After forming in 1991, FOLA’s first meeting was held in January 1992. 1992, for Lake Apopka, was relatively quiet, compared to the next fear years.
A narrative report by the St Johns River Water Management District, from the archives, gives a thorough outline of much of the restoration activity for 1992:
Completion of a nutrient budget plan, for the next two years. One interesting finding of this plan was evidence that as algae is removed from the flow-way, which I previously discussed, the remaining algae in the lake becomes further enriched in phosphorus, making subsequent algae removal even more efficient in terms of removing nutrients.
A hydrodynamic modeling plan, started in May 1992, to be completed in 1994, per the SWIM plans.
Completion of the “Icthyofaunal Restoration Project”, which found stocking of bullhead carp in Lake Apopka to be generally unsupported, due to high mortality.
Construction of barriers, installed in the lake’s littoral zone. These would hamper wave action, thus protecting shoreline vegetation. In July, planting efforts were begun, using species like giant bullrush, spatterdock, and pondweed.
What was FOLA, then, up to during 1992? One early success of the year was a successful blocking of a proposed bill by Representative Sindler. Though I haven’t located the text of the bill, a letter from FOLA President Jim Thomas to Sindler outlines FOLA’s concerns. Mainly, the bill seems to have aimed at creating a new agency to help restore the lake, and FOLA felt this would be both inefficient and detract resources from the existing plans.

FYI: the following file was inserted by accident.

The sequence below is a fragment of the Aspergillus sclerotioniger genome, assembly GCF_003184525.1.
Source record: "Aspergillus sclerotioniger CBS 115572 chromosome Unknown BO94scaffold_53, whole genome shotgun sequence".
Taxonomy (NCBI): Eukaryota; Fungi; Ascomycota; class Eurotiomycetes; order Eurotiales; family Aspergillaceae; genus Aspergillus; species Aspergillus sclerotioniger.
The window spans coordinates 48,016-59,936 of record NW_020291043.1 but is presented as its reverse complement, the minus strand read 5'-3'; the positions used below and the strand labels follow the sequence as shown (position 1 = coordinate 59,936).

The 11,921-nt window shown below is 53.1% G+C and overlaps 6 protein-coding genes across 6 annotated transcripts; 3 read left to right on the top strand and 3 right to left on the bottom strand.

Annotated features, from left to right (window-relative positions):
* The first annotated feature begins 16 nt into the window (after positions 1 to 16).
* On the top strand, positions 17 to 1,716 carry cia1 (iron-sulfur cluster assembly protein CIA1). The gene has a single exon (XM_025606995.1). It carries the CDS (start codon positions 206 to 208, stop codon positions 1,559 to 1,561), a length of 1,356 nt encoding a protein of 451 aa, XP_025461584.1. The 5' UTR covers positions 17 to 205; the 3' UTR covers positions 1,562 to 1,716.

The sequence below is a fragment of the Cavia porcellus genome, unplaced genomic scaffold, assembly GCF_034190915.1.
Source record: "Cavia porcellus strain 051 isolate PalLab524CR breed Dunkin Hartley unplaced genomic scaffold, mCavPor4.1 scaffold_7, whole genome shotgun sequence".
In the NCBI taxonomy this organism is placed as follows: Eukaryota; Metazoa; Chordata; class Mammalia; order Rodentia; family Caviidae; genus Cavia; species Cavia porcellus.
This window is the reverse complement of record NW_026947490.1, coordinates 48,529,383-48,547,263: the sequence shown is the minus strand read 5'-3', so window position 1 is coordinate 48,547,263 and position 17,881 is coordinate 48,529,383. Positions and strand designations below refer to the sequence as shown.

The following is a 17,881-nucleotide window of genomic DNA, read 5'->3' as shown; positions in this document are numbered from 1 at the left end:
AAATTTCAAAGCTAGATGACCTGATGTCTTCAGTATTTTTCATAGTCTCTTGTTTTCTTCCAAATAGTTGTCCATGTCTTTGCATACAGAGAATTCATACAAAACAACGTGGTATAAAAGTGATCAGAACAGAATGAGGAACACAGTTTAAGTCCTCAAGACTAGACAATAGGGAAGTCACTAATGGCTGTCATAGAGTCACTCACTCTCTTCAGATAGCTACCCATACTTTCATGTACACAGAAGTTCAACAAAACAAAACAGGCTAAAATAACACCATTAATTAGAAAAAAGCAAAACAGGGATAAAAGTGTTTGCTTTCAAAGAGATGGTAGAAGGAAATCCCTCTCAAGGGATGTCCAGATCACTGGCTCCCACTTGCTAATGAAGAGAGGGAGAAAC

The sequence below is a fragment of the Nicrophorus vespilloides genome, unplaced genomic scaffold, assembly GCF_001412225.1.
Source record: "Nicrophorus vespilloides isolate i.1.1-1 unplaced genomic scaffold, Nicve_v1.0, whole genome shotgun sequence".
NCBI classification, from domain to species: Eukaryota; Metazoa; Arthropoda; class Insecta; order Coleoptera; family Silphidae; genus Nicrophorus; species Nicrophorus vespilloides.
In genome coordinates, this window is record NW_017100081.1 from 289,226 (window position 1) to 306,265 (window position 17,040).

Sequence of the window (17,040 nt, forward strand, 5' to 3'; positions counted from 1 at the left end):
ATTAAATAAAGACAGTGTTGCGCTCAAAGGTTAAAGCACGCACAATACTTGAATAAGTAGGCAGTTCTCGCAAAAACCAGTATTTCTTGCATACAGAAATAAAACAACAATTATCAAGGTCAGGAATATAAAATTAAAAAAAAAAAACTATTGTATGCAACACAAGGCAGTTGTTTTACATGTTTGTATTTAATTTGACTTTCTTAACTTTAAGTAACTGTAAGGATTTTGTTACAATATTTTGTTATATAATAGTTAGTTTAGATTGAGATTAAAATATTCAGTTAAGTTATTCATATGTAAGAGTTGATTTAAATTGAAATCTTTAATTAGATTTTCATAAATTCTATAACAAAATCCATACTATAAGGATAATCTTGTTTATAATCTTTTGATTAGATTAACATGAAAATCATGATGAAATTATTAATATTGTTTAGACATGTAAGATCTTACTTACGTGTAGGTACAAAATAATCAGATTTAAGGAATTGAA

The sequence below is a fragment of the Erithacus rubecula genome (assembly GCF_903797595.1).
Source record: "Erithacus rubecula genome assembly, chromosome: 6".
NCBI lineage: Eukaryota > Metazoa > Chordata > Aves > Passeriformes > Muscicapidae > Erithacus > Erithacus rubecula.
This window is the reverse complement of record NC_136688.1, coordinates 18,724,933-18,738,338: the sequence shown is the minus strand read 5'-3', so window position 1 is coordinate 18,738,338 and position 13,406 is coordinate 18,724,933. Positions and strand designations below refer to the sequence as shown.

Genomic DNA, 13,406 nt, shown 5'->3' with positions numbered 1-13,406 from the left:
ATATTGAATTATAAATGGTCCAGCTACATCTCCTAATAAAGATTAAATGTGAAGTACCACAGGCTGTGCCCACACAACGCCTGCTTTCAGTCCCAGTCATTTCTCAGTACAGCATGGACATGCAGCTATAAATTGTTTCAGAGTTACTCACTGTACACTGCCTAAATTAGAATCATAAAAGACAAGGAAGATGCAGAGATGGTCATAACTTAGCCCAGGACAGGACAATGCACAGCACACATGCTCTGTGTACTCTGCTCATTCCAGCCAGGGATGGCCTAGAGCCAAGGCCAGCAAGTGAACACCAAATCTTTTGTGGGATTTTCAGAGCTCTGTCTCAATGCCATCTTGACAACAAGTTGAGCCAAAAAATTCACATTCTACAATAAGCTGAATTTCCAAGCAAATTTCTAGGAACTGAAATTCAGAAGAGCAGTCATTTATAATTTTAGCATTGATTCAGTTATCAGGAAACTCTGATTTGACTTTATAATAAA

Other, less glamorous activities continued during the year, like fundraising, recruitment, and seeking support from government officials.
The next year, 1993, would see FOLA assisting in a restoration project at Magnolia Park. This park is on the east side of Lake Apopka, and the shoreline there was restored using native vegetation by FOLA and volunteers. Today, Magnolia Park is also one of the trailheads to the North Shore Restoration Area, where the muck farms once were.
1994 is where things get interesting. The SJRWMD published a waste load allocation rule this year, that would set stringent requirements on the amount of nutrient discharge allowed by the farms. This rule would be made public in Fall 1994 and then open to challenge by the affected parties. The farms would challenge this ruling, but the developments on this issue I will have to save for next week.
Another interesting note from 1994: in a position paper published at the end of that year, FOLA states they do not support a farm buyout of the muck farm lands. Evidently this was being discussed. FOLA states that the economic impact would be too major, and simply buying the muck farms won’t prevent discharge from adjacent properties. FOLA would eventually come to support the farm buyouts. More on this later.